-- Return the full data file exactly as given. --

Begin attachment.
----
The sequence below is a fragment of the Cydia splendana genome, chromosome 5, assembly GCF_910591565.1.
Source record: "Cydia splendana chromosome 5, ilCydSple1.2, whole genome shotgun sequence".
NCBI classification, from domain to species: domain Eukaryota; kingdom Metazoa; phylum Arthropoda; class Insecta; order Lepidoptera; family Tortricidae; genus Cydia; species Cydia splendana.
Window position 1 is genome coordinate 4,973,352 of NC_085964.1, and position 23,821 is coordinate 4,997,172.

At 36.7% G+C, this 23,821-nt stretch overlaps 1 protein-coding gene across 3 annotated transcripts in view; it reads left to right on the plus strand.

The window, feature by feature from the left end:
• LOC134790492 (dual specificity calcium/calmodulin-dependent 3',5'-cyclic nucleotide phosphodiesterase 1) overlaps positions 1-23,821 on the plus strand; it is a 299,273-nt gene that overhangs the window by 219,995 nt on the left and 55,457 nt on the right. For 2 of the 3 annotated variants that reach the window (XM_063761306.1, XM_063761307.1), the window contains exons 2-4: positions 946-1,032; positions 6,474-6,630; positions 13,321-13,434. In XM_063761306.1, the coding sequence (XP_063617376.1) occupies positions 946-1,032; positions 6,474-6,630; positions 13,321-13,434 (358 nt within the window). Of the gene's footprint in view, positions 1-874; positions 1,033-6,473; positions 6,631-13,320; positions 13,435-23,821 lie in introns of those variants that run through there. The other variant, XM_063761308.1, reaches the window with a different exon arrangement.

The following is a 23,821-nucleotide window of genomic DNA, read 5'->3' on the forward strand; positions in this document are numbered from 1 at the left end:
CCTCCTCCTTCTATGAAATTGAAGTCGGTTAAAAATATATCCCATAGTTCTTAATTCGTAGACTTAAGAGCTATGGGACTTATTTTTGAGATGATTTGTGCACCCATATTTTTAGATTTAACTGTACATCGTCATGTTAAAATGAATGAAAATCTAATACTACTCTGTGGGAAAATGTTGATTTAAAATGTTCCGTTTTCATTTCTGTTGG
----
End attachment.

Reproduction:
The sequence below is a fragment of the Cydia splendana genome, chromosome 5, assembly GCF_910591565.1.
Source record: "Cydia splendana chromosome 5, ilCydSple1.2, whole genome shotgun sequence".
NCBI classification, from domain to species: domain Eukaryota; kingdom Metazoa; phylum Arthropoda; class Insecta; order Lepidoptera; family Tortricidae; genus Cydia; species Cydia splendana.
Window position 1 is genome coordinate 4,973,352 of NC_085964.1, and position 23,821 is coordinate 4,997,172.

At 36.7% G+C, this 23,821-nt stretch overlaps 1 protein-coding gene across 3 annotated transcripts in view; it reads left to right on the plus strand.

The window, feature by feature from the left end:
• LOC134790492 (dual specificity calcium/calmodulin-dependent 3',5'-cyclic nucleotide phosphodiesterase 1) overlaps positions 1-23,821 on the plus strand; it is a 299,273-nt gene that overhangs the window by 219,995 nt on the left and 55,457 nt on the right. For 2 of the 3 annotated variants that reach the window (XM_063761306.1, XM_063761307.1), the window contains exons 2-4: positions 946-1,032; positions 6,474-6,630; positions 13,321-13,434. In XM_063761306.1, the coding sequence (XP_063617376.1) occupies positions 946-1,032; positions 6,474-6,630; positions 13,321-13,434 (358 nt within the window). Of the gene's footprint in view, positions 1-874; positions 1,033-6,473; positions 6,631-13,320; positions 13,435-23,821 lie in introns of those variants that run through there. The other variant, XM_063761308.1, reaches the window with a different exon arrangement.

The following is a 23,821-nucleotide window of genomic DNA, read 5'->3' on the forward strand; positions in this document are numbered from 1 at the left end:
CCTCCTCCTTCTATGAAATTGAAGTCGGTTAAAAATATATCCCATAGTTCTTAATTCGTAGACTTAAGAGCTATGGGACTTATTTTTGAGATGATTTGTGCACCCATATTTTTAGATTTAACTGTACATCGTCATGTTAAAATGAATGAAAATCTAATACTACTCTGTGGGAAAATGTTGATTTAAAATGTTCCGTTTTCATTTCTGTTGG